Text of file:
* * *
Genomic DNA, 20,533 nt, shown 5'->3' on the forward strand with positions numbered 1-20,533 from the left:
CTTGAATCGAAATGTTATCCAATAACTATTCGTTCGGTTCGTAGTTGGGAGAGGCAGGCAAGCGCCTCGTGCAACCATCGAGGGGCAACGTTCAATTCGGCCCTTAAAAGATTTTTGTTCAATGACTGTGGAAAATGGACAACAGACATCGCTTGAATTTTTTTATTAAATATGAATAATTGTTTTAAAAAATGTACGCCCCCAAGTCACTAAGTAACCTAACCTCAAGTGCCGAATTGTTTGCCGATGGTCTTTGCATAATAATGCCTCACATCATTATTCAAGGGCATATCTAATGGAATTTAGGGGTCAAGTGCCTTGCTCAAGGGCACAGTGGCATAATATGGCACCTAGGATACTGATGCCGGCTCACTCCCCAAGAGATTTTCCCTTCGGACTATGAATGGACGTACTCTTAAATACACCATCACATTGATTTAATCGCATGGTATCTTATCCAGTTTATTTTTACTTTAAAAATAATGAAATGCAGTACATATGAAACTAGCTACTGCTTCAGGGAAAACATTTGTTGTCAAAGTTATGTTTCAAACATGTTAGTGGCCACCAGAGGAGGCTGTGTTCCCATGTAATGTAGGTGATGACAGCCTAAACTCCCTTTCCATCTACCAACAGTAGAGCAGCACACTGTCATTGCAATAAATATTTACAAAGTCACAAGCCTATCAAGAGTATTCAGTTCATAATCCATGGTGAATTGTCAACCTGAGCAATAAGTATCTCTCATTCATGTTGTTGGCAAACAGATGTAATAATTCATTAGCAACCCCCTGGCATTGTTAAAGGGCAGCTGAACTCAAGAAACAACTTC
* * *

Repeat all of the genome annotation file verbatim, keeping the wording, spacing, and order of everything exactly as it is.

Genomic DNA, 20,533 nt, shown 5'->3' on the forward strand with positions numbered 1-20,533 from the left:
CTTGAATCGAAATGTTATCCAATAACTATTCGTTCGGTTCGTAGTTGGGAGAGGCAGGCAAGCGCCTCGTGCAACCATCGAGGGGCAACGTTCAATTCGGCCCTTAAAAGATTTTTGTTCAATGACTGTGGAAAATGGACAACAGACATCGCTTGAATTTTTTTATTAAATATGAATAATTGTTTTAAAAAATGTACGCCCCCAAGTCACTAAGTAACCTAACCTCAAGTGCCGAATTGTTTGCCGATGGTCTTTGCATAATAATGCCTCACATCATTATTCAAGGGCATATCTAATGGAATTTAGGGGTCAAGTGCCTTGCTCAAGGGCACAGTGGCATAATATGGCACCTAGGATACTGATGCCGGCTCACTCCCCAAGAGATTTTCCCTTCGGACTATGAATGGACGTACTCTTAAATACACCATCACATTGATTTAATCGCATGGTATCTTATCCAGTTTATTTTTACTTTAAAAATAATGAAATGCAGTACATATGAAACTAGCTACTGCTTCAGGGAAAACATTTGTTGTCAAAGTTATGTTTCAAACATGTTAGTGGCCACCAGAGGAGGCTGTGTTCCCATGTAATGTAGGTGATGACAGCCTAAACTCCCTTTCCATCTACCAACAGTAGAGCAGCACACTGTCATTGCAATAAATATTTACAAAGTCACAAGCCTATCAAGAGTATTCAGTTCATAATCCATGGTGAATTGTCAACCTGAGCAATAAGTATCTCTCATTCATGTTGTTGGCAAACAGATGTAATAATTCATTAGCAACCCCCTGGCATTGTTAAAGGGCAGCTGAACTCAAGAAACAACTTC